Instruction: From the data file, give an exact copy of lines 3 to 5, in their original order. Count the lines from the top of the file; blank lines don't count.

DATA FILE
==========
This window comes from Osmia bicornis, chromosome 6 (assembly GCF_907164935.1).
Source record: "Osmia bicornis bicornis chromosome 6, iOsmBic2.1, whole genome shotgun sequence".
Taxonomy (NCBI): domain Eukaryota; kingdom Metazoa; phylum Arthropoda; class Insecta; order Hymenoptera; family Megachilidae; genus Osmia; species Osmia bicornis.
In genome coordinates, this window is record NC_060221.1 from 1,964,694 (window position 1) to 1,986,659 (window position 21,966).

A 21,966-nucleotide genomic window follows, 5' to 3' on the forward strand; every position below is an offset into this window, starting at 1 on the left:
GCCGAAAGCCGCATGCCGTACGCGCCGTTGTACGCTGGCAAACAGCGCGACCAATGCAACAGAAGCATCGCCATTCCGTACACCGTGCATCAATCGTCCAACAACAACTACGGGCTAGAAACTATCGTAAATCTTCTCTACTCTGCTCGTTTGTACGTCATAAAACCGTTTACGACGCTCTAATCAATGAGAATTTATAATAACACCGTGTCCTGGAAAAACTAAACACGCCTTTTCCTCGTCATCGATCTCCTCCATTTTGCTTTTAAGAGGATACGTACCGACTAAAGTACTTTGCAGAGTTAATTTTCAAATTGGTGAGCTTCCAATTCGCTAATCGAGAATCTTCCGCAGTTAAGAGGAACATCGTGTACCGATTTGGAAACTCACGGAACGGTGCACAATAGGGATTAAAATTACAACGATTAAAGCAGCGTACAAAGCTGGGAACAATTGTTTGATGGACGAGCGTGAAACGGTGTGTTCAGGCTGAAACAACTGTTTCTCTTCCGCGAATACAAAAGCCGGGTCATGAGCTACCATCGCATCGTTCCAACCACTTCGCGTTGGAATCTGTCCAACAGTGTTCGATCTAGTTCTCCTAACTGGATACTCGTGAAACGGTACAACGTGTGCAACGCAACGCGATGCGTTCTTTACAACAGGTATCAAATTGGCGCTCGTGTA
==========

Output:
Taxonomy (NCBI): domain Eukaryota; kingdom Metazoa; phylum Arthropoda; class Insecta; order Hymenoptera; family Megachilidae; genus Osmia; species Osmia bicornis.
In genome coordinates, this window is record NC_060221.1 from 1,964,694 (window position 1) to 1,986,659 (window position 21,966).

A 21,966-nucleotide genomic window follows, 5' to 3' on the forward strand; every position below is an offset into this window, starting at 1 on the left: